My main concern about this opening is that the writing feels a bit stilted to me.
Stilted writing is a very common pratfall, and I think of it as a combination of three symptoms: 1) imprecision, 2) overly complicated phrasing, 3) the Yoda Effect.
What is the Yoda Effect? Well, I'm sure there's a proper grammar name for it, but it's basically when the verb and subject are reversed in confusing fashion. ("Judge me by my size, do you?", "Impossible to see the future is.") The Yoda Effect creeps into this page in a few places ("his whine announced the Doberman's launch" "Jumping off the bed, Dargo crouched next to her" "His quivering bulk against her side dissolved her anger."), and I think the sentences would read much more smoothly if they were reversed. ("she heard her Doberman's whine before he launched himself on the bed" "Dargo jumped off the bed and crouched next to her" "Her anger dissolved when she felt his quivering bulk against her side")
The result of the combined stilted symptoms is that this page never quite got into a rhythm for me and I didn't always believe the action. While I'm all for physical humor, I just don't know that more is gained by describing her fall with every single action in its parts rather than a more streamlined description. I tend to think that "and she fell off the bed in a heap" works better than "Kathryn flailed beneath the blankets in an attempt to get away. Misjudging the size of her new bed, she spread her arms as she slid over the edge. She managed to grip the flannel sheet and execute an impressive flip onto the floor."
I think this page could work with some polish and I would think about whether a less standard opening could better show this character in her element and possibly introduce some conflict, but it's clear that the author has a strong sense of character and that's an important step.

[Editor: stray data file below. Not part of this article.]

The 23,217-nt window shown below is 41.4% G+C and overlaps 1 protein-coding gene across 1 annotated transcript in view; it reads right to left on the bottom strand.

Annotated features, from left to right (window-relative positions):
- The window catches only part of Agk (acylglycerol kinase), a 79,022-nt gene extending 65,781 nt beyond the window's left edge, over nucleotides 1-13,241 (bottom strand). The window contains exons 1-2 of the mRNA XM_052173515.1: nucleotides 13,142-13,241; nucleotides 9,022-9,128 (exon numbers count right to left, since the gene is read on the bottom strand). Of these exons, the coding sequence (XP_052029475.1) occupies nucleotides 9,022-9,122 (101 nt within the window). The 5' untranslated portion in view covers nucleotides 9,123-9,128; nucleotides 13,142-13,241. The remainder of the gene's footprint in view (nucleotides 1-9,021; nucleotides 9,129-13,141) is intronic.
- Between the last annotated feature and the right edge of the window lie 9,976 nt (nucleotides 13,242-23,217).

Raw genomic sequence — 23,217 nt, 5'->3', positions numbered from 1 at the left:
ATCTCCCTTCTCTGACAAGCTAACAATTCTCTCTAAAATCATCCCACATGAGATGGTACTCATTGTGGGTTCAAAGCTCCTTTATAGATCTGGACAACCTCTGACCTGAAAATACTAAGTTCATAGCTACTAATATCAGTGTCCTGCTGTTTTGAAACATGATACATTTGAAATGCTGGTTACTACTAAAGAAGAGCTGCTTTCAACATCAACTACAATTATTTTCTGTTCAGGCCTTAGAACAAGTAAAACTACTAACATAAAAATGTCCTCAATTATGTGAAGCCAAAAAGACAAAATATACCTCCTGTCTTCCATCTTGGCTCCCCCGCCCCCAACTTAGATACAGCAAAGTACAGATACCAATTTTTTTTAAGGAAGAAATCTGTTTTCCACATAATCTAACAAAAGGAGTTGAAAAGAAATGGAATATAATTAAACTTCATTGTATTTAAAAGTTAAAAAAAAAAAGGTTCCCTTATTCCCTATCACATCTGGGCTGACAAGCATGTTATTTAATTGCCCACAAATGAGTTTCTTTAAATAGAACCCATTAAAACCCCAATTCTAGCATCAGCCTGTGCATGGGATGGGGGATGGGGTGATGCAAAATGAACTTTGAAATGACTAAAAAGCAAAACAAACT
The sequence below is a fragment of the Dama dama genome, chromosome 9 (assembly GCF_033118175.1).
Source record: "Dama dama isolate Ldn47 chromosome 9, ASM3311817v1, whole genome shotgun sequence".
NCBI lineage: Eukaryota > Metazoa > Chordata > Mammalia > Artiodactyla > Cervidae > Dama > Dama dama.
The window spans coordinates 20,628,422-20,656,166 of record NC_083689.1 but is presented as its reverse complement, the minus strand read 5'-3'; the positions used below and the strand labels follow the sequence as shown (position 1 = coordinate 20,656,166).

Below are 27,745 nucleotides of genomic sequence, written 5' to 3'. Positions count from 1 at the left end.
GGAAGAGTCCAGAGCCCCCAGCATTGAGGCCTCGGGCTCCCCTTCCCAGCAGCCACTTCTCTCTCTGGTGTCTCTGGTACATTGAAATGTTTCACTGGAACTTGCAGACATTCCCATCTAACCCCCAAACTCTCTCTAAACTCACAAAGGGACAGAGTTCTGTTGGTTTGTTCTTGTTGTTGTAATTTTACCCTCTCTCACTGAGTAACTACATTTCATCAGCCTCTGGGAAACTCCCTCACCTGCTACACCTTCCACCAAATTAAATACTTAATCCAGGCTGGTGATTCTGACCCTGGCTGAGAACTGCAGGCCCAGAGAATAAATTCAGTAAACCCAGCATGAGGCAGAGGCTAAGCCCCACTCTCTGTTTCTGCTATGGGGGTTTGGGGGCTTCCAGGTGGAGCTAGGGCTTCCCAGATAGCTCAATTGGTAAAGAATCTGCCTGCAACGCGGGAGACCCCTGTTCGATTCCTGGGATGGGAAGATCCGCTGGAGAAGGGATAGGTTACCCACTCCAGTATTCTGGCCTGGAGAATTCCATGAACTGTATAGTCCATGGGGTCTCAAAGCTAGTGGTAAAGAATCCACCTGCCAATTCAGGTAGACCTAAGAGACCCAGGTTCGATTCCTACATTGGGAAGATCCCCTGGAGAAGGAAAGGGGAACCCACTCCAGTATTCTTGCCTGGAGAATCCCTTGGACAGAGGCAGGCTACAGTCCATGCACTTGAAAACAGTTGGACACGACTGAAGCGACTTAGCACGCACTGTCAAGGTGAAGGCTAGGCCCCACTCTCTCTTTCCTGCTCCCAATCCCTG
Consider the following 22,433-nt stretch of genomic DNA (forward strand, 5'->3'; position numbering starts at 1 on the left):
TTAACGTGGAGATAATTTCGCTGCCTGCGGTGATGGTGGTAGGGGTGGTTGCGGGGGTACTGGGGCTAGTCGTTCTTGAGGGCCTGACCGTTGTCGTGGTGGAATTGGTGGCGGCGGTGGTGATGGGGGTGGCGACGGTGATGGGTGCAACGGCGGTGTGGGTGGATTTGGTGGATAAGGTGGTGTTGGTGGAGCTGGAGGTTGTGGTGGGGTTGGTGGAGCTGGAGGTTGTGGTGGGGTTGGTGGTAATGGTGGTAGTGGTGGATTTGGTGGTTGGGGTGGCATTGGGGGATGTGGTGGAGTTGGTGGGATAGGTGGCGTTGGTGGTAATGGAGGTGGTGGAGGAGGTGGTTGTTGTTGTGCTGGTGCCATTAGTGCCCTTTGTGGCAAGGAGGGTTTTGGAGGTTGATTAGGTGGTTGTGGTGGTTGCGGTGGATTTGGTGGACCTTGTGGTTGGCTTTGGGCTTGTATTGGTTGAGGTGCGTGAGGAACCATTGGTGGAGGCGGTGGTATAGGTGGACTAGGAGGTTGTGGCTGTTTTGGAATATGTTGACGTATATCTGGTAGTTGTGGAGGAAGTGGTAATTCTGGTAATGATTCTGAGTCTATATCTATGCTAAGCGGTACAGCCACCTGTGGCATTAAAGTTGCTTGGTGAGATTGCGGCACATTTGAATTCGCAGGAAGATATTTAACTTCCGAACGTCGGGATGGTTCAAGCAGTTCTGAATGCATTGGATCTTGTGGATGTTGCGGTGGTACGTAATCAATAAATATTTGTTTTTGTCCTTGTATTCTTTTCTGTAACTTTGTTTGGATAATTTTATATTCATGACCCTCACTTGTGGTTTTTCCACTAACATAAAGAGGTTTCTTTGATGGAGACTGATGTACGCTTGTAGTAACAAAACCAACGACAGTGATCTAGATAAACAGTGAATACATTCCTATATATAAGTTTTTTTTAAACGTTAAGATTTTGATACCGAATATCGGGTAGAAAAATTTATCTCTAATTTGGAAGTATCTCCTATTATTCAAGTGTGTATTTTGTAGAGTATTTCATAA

Kathryn knew she would have a bad day when she woke up to the rumble of the snowplow. Sure enough, his whine I first read this as the whine of the snowplow and wondered why the snowplow was a "he" before I eventually realized it was the dog's whine announced the Doberman's seems odd to me to refer to the dog as "the Doberman" rather than "her Doberman" - this is her pet, right? launch onto her bed see Yoda Effect above. Amid the unpredictable impacts should be "impact" of his paws, Kathryn flailed beneath the blankets in an attempt to get away. Misjudging the size of her new bed, she spread her arms as she slid over the edge. She managed to grip the flannel sheet and execute an impressive flip onto the floor.
Thump! do we need the sound effect?
"Damn it, Dargo! It's just a snowplow for Pete's sake!" May be a personal/geographic response, but I didn't believe the "for Pete's sake" - it seems like something a much older character would say.
Jumping off the bed, Dargo crouched next to her Yoda. His quivering bulk against her side dissolved her anger Yoda.
"It's okay, boy. Nothing's going to hurt you."
Her cherry nightstand could withstand the tremor, but she couldn't say the same "she couldn't say the same" doesn't quite make sense to me here for the item upon it. Looking up, she saw the large display of her alarm clock read 5:14 as it tipped over the edge, hitting her in the forehead. This seems like a physical impossibility. If she rolled over and knocked her nightstand such that something fell off, wouldn't it tip away from her and the alarm clock fall to the opposite side of where she hit the nightstand? I know, a nitpick, but this is one of those little details that our brains notice even subconsciously and something doesn't feel right until we think about why it's bothering us. UPDATE: I'm probably wrong on this, see comment section
"God, I hate Mondays."
An hour later, Kathryn stomped her boots in the lobby of Cameron IT Consulting. Leaving a trail of snow, she squeaked
"Steve, I don't even want to hear it." Kathryn frowned,